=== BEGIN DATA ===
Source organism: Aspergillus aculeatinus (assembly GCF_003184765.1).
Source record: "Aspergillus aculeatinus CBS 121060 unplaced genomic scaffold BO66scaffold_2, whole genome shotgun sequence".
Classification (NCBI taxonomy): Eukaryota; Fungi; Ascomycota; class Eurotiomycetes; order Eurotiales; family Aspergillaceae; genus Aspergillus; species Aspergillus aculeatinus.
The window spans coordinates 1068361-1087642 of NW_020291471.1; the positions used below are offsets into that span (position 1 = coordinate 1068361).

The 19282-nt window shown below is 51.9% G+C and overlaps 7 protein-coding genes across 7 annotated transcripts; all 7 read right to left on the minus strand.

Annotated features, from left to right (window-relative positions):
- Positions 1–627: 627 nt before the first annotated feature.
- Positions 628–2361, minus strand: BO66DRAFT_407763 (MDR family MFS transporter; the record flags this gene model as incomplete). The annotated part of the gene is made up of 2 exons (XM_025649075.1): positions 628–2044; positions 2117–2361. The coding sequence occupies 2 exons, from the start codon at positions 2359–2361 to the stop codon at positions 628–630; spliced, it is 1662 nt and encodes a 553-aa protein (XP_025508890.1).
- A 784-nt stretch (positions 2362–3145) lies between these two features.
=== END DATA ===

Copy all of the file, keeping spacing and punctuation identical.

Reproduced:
Source organism: Aspergillus aculeatinus (assembly GCF_003184765.1).
Source record: "Aspergillus aculeatinus CBS 121060 unplaced genomic scaffold BO66scaffold_2, whole genome shotgun sequence".
Classification (NCBI taxonomy): Eukaryota; Fungi; Ascomycota; class Eurotiomycetes; order Eurotiales; family Aspergillaceae; genus Aspergillus; species Aspergillus aculeatinus.
The window spans coordinates 1068361-1087642 of NW_020291471.1; the positions used below are offsets into that span (position 1 = coordinate 1068361).

The 19282-nt window shown below is 51.9% G+C and overlaps 7 protein-coding genes across 7 annotated transcripts; all 7 read right to left on the minus strand.

Annotated features, from left to right (window-relative positions):
- Positions 1–627: 627 nt before the first annotated feature.
- Positions 628–2361, minus strand: BO66DRAFT_407763 (MDR family MFS transporter; the record flags this gene model as incomplete). The annotated part of the gene is made up of 2 exons (XM_025649075.1): positions 628–2044; positions 2117–2361. The coding sequence occupies 2 exons, from the start codon at positions 2359–2361 to the stop codon at positions 628–630; spliced, it is 1662 nt and encodes a 553-aa protein (XP_025508890.1).
- A 784-nt stretch (positions 2362–3145) lies between these two features.